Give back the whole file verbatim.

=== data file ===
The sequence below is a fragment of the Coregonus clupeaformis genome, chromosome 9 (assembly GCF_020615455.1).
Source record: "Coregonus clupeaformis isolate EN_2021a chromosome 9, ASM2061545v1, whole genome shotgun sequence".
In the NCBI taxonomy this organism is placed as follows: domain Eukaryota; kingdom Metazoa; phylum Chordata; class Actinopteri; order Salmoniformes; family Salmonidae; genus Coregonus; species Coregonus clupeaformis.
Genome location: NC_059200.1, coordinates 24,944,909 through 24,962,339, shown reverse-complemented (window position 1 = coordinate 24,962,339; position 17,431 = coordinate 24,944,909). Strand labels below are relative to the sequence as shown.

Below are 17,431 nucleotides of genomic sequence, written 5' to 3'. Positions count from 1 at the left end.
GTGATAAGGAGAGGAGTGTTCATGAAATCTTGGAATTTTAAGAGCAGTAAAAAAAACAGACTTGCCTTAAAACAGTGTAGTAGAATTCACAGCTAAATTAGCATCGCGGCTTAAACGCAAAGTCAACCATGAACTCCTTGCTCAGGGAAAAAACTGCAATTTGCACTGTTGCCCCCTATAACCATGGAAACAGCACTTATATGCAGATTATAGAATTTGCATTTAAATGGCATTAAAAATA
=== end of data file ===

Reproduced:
The sequence below is a fragment of the Coregonus clupeaformis genome, chromosome 9 (assembly GCF_020615455.1).
Source record: "Coregonus clupeaformis isolate EN_2021a chromosome 9, ASM2061545v1, whole genome shotgun sequence".
In the NCBI taxonomy this organism is placed as follows: domain Eukaryota; kingdom Metazoa; phylum Chordata; class Actinopteri; order Salmoniformes; family Salmonidae; genus Coregonus; species Coregonus clupeaformis.
Genome location: NC_059200.1, coordinates 24,944,909 through 24,962,339, shown reverse-complemented (window position 1 = coordinate 24,962,339; position 17,431 = coordinate 24,944,909). Strand labels below are relative to the sequence as shown.

Below are 17,431 nucleotides of genomic sequence, written 5' to 3'. Positions count from 1 at the left end.
GTGATAAGGAGAGGAGTGTTCATGAAATCTTGGAATTTTAAGAGCAGTAAAAAAAACAGACTTGCCTTAAAACAGTGTAGTAGAATTCACAGCTAAATTAGCATCGCGGCTTAAACGCAAAGTCAACCATGAACTCCTTGCTCAGGGAAAAAACTGCAATTTGCACTGTTGCCCCCTATAACCATGGAAACAGCACTTATATGCAGATTATAGAATTTGCATTTAAATGGCATTAAAAATA